(Updates with comment from Thai, Indonesian ministers)
By Simon Lewis
YANGON Dec 19 Malaysia said on Monday the
plight of Rohingya Muslims in Myanmar was a regional concern and
called for the Association of South East Asian Nations (ASEAN)
to coordinate humanitarian aid and investigate alleged
atrocities committed against them.
Malaysian Foreign Minister Anifah Aman was speaking at a
meeting of the 10-nation bloc in Yangon called by Myanmar leader
Aung San Suu Kyi after weeks of reports that the army has
killed, raped and arbitrarily arrested Rohingya civilians.
Myanmar has denied the accusations, saying many of the
reports are fabricated and it insists the strife in Rakhine
State, where many Rohingya live, is an internal matter.
In addition to fending off diplomatic pressure over the
crisis, the Myanmar government has also invited a handpicked
media delegation to visit the affected region this week.
Anifah said events in Rakhine State were a matter of
regional security and stability, noting that about 56,000
Rohingya now live in Muslim-majority Malaysia having fled
previous unrest in Myanmar.
"We believe that the situation is now of a regional concern
and should be resolved together," Anifah told the meeting,
according to a transcript of his speech provided by the
Malaysian Ministry of Foreign Affairs.
Progress in improving the human rights of the Rohingya had
been "rather slow", he said, noting the stream of reports about
abuses being committed in Rakhine State.
Anifah, who appeared to leave the meeting early, also warned
that Islamic State militants "could be taking advantage of this
Malaysia's intervention in the Rakhine crisis marks a break
with ASEAN members' tradition of non-intervention in each
other's internal affairs.
The bloc is also strained by its relations with China, with
which several members are locked in maritime territorial
disputes in the South China Sea. ASEAN faces an uncertain
geopolitical outlook as Donald Trump prepares to become
president of the United States in January.
Thai Foreign Minister Don Pramudwinai said "everybody was
happy" with Monday's meeting, which he described as primarily a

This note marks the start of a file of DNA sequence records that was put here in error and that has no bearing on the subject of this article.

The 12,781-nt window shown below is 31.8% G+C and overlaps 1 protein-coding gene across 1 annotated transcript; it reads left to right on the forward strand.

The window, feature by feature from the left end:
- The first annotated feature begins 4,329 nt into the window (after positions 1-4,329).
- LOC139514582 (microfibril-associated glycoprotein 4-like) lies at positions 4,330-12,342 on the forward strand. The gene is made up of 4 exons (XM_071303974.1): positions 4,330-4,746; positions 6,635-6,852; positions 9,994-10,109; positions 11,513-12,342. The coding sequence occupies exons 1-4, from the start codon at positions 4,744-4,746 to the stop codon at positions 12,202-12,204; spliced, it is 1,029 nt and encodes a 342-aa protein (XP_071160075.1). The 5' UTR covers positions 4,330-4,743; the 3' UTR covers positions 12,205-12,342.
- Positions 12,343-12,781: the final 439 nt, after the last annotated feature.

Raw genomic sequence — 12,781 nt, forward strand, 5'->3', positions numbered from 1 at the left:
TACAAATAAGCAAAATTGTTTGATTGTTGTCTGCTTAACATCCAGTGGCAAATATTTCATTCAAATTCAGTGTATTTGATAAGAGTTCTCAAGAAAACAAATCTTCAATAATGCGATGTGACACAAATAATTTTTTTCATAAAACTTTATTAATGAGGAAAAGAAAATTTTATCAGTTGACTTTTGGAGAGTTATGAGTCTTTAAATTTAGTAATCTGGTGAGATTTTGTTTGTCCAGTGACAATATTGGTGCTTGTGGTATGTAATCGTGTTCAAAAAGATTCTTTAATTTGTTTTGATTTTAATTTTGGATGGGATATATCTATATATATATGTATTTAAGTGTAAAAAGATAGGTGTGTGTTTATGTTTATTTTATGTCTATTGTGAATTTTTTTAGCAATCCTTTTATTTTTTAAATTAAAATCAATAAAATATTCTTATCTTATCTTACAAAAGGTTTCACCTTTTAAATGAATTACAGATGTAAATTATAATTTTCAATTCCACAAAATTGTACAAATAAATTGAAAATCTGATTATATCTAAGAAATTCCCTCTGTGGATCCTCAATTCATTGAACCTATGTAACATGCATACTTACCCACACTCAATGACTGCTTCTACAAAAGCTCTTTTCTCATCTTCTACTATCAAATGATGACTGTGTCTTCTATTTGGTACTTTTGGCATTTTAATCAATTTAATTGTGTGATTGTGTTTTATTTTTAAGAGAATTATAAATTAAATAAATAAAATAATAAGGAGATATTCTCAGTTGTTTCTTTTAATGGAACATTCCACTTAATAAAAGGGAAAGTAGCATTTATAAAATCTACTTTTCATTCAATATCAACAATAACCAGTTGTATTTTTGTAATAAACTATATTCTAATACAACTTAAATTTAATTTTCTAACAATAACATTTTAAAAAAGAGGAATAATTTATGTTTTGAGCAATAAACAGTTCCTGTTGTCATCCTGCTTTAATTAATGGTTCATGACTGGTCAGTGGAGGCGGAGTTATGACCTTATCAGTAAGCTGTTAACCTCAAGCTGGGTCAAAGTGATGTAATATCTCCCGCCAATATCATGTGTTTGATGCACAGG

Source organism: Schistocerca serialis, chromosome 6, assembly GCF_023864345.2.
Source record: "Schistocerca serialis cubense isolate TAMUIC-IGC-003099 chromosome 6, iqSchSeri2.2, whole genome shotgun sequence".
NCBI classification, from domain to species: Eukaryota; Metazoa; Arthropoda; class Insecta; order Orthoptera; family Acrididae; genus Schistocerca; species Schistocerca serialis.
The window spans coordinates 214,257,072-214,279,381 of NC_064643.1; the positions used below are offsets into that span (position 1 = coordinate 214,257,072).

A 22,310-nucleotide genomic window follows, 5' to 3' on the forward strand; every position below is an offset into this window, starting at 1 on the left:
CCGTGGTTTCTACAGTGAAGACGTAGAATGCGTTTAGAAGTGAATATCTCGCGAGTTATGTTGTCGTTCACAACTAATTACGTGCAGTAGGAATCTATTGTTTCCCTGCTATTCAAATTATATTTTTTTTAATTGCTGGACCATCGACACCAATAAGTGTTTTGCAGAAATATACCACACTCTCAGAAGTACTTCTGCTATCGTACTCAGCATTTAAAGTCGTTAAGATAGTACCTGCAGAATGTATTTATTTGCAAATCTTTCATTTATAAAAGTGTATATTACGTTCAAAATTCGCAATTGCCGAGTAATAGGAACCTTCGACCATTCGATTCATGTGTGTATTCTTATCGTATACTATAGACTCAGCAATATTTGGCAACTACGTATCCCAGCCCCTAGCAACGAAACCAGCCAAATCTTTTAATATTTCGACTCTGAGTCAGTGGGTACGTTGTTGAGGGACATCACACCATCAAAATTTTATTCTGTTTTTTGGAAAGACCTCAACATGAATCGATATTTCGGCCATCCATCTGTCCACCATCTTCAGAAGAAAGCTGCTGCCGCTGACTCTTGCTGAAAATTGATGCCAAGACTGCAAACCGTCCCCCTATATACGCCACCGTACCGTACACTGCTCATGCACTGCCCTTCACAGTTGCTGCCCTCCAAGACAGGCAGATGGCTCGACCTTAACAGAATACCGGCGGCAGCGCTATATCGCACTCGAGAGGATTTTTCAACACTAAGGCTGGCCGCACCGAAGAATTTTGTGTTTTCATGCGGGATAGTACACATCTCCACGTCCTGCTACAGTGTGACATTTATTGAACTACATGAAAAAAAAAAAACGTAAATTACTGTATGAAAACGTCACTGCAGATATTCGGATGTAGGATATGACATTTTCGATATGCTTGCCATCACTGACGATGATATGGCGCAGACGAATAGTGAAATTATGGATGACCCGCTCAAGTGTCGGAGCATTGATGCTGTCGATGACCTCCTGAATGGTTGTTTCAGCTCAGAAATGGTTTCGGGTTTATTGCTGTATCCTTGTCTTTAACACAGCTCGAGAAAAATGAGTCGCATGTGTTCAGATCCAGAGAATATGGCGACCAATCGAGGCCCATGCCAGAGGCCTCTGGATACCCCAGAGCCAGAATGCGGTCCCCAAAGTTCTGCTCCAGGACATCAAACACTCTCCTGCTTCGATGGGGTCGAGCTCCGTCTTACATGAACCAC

briefing by Myanmar on the situation in Rakhine State.
Retno Marsudi, foreign minister of Indonesia, which has the
world's biggest Muslim population, said Myanmar had agreed to
provide regular updates to ASEAN members and had pledged that
access for humanitarian assistance "will be open".
"CAMPAIGN OF VIOLENCE"
The government of predominantly Buddhist Myanmar has said
that militants with links to Islamists overseas were behind
attacks on security posts near Myanmar's border with Bangladesh,
in the north of Rakhine State, on Oct. 9.
Myanmar troops have poured into the Muslim-majority area
since the attacks that killed nine police officers.
At least 86 people have died and an estimated 27,000
Rohingya have fled to Bangladesh since Oct. 9.
Refugees, residents and human rights groups say Myanmar
soldiers have committed summary executions, raped Rohingya women
and burned homes.
The majority of the population in northern Rakhine State are
Rohingya Muslims who are denied citizenship in Myanmar, where
they are considered illegal immigrants from neighbouring
Independent media and observers have been denied access to
northern Rakhine State. Some Rohingya communities have also been
off-limits to aid agencies on security grounds for more than two
months, raising fears about the welfare of a population that was
already experiencing high rates of malnutrition.
A group of journalists chosen by the Ministry of Information
to represent domestic and international media was set to visit
Maungdaw, the main site of the conflict, on Monday.
Officials did not invite most media organisations that have
reported on the alleged abuses, including Reuters.
Efforts to rebut accusations of army abuses were undermined
by the release of a lengthy report from Amnesty International on
Monday, accusing Myanmar of "a campaign of violence against
Rohingya people that may amount to crimes against humanity".
The rights group cited satellite images and testimony from
Rohingya in Rakhine State and Bangladesh. Among myriad abuses,
it alleged large-scale "enforced disappearances" of village
elders and religious leaders in Maungdaw.
"While the military is directly responsible for the
violations, Aung San Suu Kyi has failed to live up to both her
political and moral responsibility to try to stop and condemn
what is unfolding in Rakhine State," Rafendi Djamin, Amnesty
International's director for Southeast Asia and the Pacific,
said in a statement.
(With reporting by Shwe Yee Saw Myint and Aye Win Myint;
Editing by John Chalmers, Robert Birsel)